2009 Stanley Cup Playoffs Blog - Conference Quarter-finals
BOSTON – If Georges Laraque was trying to deflect attention from his Montreal Canadiens teammates in preparation for Thursday night's Game 1 of their first-round series against the Boston Bruins, it's safe to say he accomplished his mission.
The Habs enforcer was surrounded by a throng of reporters four rows deep Thursday morning who wanted to discuss comments he made to a Montreal radio station that Bruins tough guy Shawn Thornton was not in his league and that Thornton was trembling in the dressing room prior to an early-season match-up between the teams because he knew he would have to fight Laraque.
The Bruins laughed off the comments and didn't particularly want to discuss it, but Laraque was more than willing, distracting the media horde long enough to allow his teammates to slip out of the dressing room unnoticed.
"If (Thornton) wants to take it personally, then do it," Laraque said. "Someone asked me a question about it and I answered."
Of course, the likelihood of anyone fighting in Game 1 Thursday night is very minimal, and even Laraque can admit that his focus will not be looking for trouble, but rather forcing the Bruins to pay a physical toll that falls within the rules.
Canadiens head coach/GM Bob Gainey, however, didn't discount the possibility that Laraque's number one skill will come into play in Game 1.
"Georges Laraque is an experienced player," Gainey said. "We'd like him to be a positive player in a lot of ways. Part of his toolbox is he's a big, strong, physical player who can fight. So I suspect he'll bring his full toolbox tonight."
Canadiens defenceman Andrei Markov is not in Boston with his Canadiens teammates, remaining in Montreal to nurse his suspected knee injury, but Gainey would only say that he won't be available for Game 1 and wouldn't go any further.
That has to be considered yet another major advantage for the Bruins to exploit, adding to their domination of the season series between the two clubs this season, winning five of the six games.
The roles of the Bruins and Canadiens are a mirror image of what they were in the first round last season, when it was Montreal that dominated the season series with eight victories and no losses and also finished first in the conference.
Bruins defenceman Dennis Wideman tried not to place too much importance on the change, but admitted it does have an effect on the psychological side of things.
"The only thing that changes is that we have an extra game at home," he said. "But last year we felt like we had nothing to lose and just had fun, so I guess the pressure is on us to win, just like it was on Montreal last year. There's definitely more pressure when you're expected to win."
A major reason why the Bruins have that level of expectation is the emergence this year of centre David Krejci and the chemistry he's developed with former Canadiens winger Michael Ryder.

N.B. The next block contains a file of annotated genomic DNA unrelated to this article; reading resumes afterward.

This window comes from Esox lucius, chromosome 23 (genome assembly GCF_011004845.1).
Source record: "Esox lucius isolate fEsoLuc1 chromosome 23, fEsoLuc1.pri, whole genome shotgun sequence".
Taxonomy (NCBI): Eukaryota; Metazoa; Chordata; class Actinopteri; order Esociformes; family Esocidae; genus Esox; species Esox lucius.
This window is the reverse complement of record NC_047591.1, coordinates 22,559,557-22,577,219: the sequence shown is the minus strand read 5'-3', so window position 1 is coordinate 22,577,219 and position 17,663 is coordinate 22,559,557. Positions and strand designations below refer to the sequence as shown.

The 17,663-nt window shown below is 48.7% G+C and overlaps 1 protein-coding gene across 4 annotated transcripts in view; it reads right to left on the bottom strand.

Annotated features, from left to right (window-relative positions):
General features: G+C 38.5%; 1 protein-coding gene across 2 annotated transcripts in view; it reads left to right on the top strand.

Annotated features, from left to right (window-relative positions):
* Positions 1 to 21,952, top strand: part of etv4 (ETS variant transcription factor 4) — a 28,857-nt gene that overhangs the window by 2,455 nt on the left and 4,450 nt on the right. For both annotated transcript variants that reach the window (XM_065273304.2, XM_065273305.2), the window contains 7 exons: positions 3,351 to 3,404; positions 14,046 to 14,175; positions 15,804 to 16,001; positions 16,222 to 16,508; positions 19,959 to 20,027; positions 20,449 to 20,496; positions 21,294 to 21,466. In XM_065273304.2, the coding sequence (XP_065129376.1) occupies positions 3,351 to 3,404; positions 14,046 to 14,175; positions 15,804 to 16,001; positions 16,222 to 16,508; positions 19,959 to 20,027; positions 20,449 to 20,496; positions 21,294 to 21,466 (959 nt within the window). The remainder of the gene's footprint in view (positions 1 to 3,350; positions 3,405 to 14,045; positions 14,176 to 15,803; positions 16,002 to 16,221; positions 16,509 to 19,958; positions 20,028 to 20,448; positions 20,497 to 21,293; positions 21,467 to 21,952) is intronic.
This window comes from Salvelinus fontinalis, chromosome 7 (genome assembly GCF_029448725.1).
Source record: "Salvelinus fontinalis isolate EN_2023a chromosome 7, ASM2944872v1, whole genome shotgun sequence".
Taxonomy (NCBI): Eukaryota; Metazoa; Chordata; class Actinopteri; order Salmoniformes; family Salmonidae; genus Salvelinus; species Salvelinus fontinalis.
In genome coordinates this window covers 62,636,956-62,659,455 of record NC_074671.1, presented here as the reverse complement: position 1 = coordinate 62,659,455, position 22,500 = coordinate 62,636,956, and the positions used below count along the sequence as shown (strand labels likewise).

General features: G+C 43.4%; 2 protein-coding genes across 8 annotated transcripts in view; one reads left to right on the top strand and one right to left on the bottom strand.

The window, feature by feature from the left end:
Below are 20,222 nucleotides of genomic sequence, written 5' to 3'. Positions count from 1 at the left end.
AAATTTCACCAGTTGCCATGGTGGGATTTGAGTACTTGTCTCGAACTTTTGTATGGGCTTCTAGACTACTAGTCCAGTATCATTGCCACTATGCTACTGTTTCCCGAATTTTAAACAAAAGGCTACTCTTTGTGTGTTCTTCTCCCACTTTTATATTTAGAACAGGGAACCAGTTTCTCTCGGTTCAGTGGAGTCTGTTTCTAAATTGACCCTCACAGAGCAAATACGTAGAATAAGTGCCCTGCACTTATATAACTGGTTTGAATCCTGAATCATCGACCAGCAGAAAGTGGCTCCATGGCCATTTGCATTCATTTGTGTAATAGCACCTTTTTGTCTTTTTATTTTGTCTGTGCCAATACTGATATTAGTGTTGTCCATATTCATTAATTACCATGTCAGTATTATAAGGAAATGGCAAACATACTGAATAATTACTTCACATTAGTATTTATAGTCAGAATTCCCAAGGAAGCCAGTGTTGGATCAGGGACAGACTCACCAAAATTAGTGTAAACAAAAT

Krejci first showed his potential in last year's playoffs, playing a very strong series against Montreal and notching five points in seven games.
"That gave me more confidence," said Krejci, who busted out this season with a 73-point campaign. "I learned that you have to play the same way during the playoffs as you did in the regular season. I just played the same way and coach kept giving me ice time. That just carried into this season."
For Ryder, obviously, the series represents something completely different. He was bounced in and out of the lineup in last year's playoffs by former Habs coach Guy Carbonneau, while current coach Bob Gainey decided not to offer him a free agent contract last off-season and let him sign with the Bruins for three years and $12 million.
"It is a bit (different), but during the regular season I kind of got used to it," said Ryder, who bounced back from a career-worst 14-goal season to notch 27 with Boston this season. "I think it's important for me to just play and do everything I can to help the team win and not think of what happened last year."
Game 1 will be a vital test for the Bruins, and particularly goalie Tim Thomas, who admitted during last year's playoffs that he got caught up in the playoff atmosphere at the Bell Centre in Montreal. Thomas insisted that didn't play a factor in Montreal scoring twice in the first two minutes of Game 1 last year, but he says he is better prepared to maintain his focus this time around.
"I'm drawing on my experience from last year," he said. "Coming into the first game last year, I was still able to play, but I was caught off guard a bit by all the excitement. This time, I'm prepared to be unprepared for a little while."
Projected lines for Game 1:
P.J. Axelsson - Marc Savard - Phil Kessel
Milan Lucic - David Krejci - Michael Ryder
Mark Recchi - Patrice Bergeron - Chuck Kobasew
Blake Wheeler - Stephane Yelle - Shawn Thornton
Zdeno Chara - Aaron Ward
Matt Hunwick - Dennis Wideman
Mark Stuart - Shane Hnidy
Goalie: Tim Thomas
Likely scratches - Byron Bitz, Steve Montador
Alex Tanguay - Saku Koivu - Alex Kovalev
Andrei Kostitsyn - Tomas Plekanec - Matt D'Agostini
Guillaume Latendresse - Maxim Lapierre - Tom Kostopoulos
Christopher Higgins - Glen Metropolit - Georges Laraque
Roman Hamrlik - Mike Komisarek
Mathieu Dandenault - Josh Gorges
Mathieu Schneider - Patrice Brisebois
Goalie: Carey Price
Likely scratches - Sergei Kostitsyn, Ryan O'Byrne, Gregory Stewart
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